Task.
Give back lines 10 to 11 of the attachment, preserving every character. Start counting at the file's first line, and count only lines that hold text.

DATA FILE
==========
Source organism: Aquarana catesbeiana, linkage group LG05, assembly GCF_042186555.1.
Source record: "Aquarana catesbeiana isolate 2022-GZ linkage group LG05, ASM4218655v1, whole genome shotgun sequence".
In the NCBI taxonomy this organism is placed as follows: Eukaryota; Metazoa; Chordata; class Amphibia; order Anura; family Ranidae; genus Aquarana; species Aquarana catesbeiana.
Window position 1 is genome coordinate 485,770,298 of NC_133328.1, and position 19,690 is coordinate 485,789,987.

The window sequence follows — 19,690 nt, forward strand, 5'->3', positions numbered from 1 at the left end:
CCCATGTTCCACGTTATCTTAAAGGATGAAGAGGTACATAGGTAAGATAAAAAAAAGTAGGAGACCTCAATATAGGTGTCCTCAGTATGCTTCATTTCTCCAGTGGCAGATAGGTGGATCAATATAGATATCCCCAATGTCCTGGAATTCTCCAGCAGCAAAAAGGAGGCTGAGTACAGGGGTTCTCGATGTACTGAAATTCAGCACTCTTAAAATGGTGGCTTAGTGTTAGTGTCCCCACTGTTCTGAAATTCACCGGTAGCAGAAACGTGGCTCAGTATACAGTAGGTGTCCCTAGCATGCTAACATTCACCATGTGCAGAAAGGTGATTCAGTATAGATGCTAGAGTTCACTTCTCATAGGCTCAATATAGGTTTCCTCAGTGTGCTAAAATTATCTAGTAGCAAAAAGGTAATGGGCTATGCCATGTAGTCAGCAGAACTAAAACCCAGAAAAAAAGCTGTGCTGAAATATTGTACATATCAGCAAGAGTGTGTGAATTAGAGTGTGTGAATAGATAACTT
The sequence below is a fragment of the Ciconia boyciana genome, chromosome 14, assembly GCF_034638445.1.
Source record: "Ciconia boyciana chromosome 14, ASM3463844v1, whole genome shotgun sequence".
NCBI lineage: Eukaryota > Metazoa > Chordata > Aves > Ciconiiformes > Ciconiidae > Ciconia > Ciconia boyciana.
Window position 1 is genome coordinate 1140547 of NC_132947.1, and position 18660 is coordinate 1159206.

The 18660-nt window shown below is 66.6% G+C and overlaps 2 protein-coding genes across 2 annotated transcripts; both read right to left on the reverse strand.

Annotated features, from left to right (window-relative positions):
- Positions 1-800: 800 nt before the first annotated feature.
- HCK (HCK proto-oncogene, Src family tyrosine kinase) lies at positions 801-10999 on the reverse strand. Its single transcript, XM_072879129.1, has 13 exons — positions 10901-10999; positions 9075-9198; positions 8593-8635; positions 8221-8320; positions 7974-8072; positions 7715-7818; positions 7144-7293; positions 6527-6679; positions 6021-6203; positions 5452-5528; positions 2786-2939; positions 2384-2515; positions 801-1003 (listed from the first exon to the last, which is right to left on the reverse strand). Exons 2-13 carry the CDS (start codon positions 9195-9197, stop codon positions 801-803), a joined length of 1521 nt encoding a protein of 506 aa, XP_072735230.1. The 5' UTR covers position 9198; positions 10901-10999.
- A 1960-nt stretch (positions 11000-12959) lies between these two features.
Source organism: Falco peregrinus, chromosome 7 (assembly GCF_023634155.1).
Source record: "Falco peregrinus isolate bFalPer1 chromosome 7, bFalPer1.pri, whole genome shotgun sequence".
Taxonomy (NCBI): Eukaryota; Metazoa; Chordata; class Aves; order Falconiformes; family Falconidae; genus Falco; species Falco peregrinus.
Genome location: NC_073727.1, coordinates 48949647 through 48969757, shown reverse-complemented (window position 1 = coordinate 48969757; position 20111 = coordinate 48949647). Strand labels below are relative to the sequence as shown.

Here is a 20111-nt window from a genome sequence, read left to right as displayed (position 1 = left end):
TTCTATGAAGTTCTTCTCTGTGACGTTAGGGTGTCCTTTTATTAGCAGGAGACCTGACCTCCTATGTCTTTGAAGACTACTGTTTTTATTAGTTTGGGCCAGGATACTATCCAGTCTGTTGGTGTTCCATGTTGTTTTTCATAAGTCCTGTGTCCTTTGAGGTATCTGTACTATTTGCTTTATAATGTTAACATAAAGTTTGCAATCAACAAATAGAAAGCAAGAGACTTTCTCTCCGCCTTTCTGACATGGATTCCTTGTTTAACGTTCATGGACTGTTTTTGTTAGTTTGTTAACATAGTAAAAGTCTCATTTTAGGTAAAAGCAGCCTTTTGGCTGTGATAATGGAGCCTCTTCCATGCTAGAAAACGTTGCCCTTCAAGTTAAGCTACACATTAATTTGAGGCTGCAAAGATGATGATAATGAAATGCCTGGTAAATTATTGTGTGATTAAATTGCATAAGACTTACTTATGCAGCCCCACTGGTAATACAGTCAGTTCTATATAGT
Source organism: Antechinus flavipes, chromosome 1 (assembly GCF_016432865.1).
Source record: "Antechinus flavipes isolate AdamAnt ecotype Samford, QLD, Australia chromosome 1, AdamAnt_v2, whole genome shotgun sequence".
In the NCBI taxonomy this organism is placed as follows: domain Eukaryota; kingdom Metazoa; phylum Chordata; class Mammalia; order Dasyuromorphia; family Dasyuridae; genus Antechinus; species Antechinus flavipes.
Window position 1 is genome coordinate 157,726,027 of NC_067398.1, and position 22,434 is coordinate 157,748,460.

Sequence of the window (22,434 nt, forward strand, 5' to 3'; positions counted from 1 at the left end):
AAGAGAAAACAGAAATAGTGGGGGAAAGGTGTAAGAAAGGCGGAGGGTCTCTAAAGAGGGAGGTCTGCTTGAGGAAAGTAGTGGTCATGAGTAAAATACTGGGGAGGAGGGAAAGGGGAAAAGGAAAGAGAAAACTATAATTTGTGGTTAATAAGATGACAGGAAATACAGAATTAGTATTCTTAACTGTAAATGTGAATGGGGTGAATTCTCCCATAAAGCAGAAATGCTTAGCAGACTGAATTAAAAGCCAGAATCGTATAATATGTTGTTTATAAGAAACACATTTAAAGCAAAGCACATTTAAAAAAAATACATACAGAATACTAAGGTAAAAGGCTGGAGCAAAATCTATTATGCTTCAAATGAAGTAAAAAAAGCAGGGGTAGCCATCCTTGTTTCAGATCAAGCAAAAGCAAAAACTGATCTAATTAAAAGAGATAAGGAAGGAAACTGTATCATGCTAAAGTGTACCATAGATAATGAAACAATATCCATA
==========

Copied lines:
Window position 1 is genome coordinate 1140547 of NC_132947.1, and position 18660 is coordinate 1159206.

The 18660-nt window shown below is 66.6% G+C and overlaps 2 protein-coding genes across 2 annotated transcripts; both read right to left on the reverse strand.